"A clean heart create for me, God; renew within me a steadfast spirit." Psalm 51:12
I was so excited when I left work the other night- the huge chunk of rock hard snow and ice behind the front driver's side wheel of my car finally fell off! After weeks of feeble attempts to kick this crud off of my car, after weeks of chipping away at it with an ice scraper, it finally came off thanks to those fews days of warm weather we had last week.
Experts suggest that these chunks of ice and snow in our wheel wells can be dangerous. According to one website- here are a few problems those ice and snow chunks can cause to our cars:
- Your car may feel shaky while driving because the tire is rubbing and hitting against the ice.
- Your tires may get premature wear from rubbing on the ice. Yes, believe it or not but ice can damage your tires.
- Your suspension will feel a lot less bouncy and you may even hear bumps and cracking as you hit pot holes since your wheel now has less room to move up and down.
- You may damage your car. As the tire bounces it may end up causing damage to the inside of the wheel well or even to the body and trim around the tire.
- The ice could also inhibit driving. You may find it harder to turn since the ice wasn't allowing the tire to move. If you can't turn your car you are a danger to you and those around you.
How can you prevent these ice and snow chunks from forming in the first place and save your car from possible damage? Experts suggest:
- Doing a walk around your car every time you park and kicking off and slush if you can.
- Use your ice scraper or even a shovel to chip the ice and snow away until your wheels are clear and safe to drive on.
- Spray WD-40 or another product into your wheel well before it snows to prevent build up.
- Take your car to a heated garage or car wash to melt it off.
As I gleefully drove home in the nearly 30 degree weather with my chunk free car and reflected on the day, I started to think that those icy chunks of crud are kind of like sin in our lives, chunks of crud that are ugly, hard to get rid of, built up over time, and possibly even dangerous to our well-being, not to mention salvation. Just like those irritating ice chunks can be dangerous to our cars, ugly chunks of sin can be dangerous to our souls:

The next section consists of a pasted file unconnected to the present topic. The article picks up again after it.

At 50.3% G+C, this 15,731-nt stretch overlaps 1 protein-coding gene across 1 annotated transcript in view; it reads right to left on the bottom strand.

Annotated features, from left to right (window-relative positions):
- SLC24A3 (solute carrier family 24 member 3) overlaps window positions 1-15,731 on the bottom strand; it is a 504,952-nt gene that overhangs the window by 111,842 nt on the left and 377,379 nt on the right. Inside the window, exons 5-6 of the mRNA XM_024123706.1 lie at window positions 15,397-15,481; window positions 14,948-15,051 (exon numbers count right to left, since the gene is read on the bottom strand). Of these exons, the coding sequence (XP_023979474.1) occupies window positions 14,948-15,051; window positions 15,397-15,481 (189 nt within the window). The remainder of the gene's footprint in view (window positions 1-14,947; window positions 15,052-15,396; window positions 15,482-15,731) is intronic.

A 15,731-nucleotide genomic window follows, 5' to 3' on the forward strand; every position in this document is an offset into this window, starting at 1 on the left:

- Sin can make you feel a bit shaky when you are lacking a solid foundation to base your life on and sin is pulling you away from who God created you to be.
- Sin can make you feel worn out, stressed out, and a slave to constantly seeking pleasures for temporary happiness that never fulfill us, but always leave us looking for more.
- Sin makes it hard to deal with the "pot holes" in life; turning away from God makes dealing with life's challenges even harder! When we are not centered on God, life's ups and downs are even more drastic.
- Sin can cause some real damage to our physical bodies, our relationships, and our economic futures.
- Sin makes it harder to change your ways and turn back to God. The more you sin, the easier it is to sin and the harder it is to break self-destructive habits.
Lent is the perfect time to kick away these chunks of sin and rid our lives of them. Some ways to do this during Lent are:
- Commit to an examination of conscience. Commit to doing a daily "walk around" your life to see where some chunks have accumulated and kick them off before you go to bed.
- Chip away at sin by performing acts of almsgiving or kind deeds for others throughout your day. Little by little, you will rid yourself of selfish thoughts, words, and deeds by focusing on the needs of others.
- Prevent sin from "sticking" by devoting yourself to fervent prayer throughout your day; make all of your actions acts of prayer at work and at home.
- Warm up your soul with the light of Christ by parking yourself in a warm confessional to celebrate the sacrament of reconciliation and wash yourself clean from sin.
As we travel on our Lenten journey together as a faith and learning community, let's commit to helping one another remove anything that prevents us from being the loving, forgiving, and compassionate community that God inspires us to be.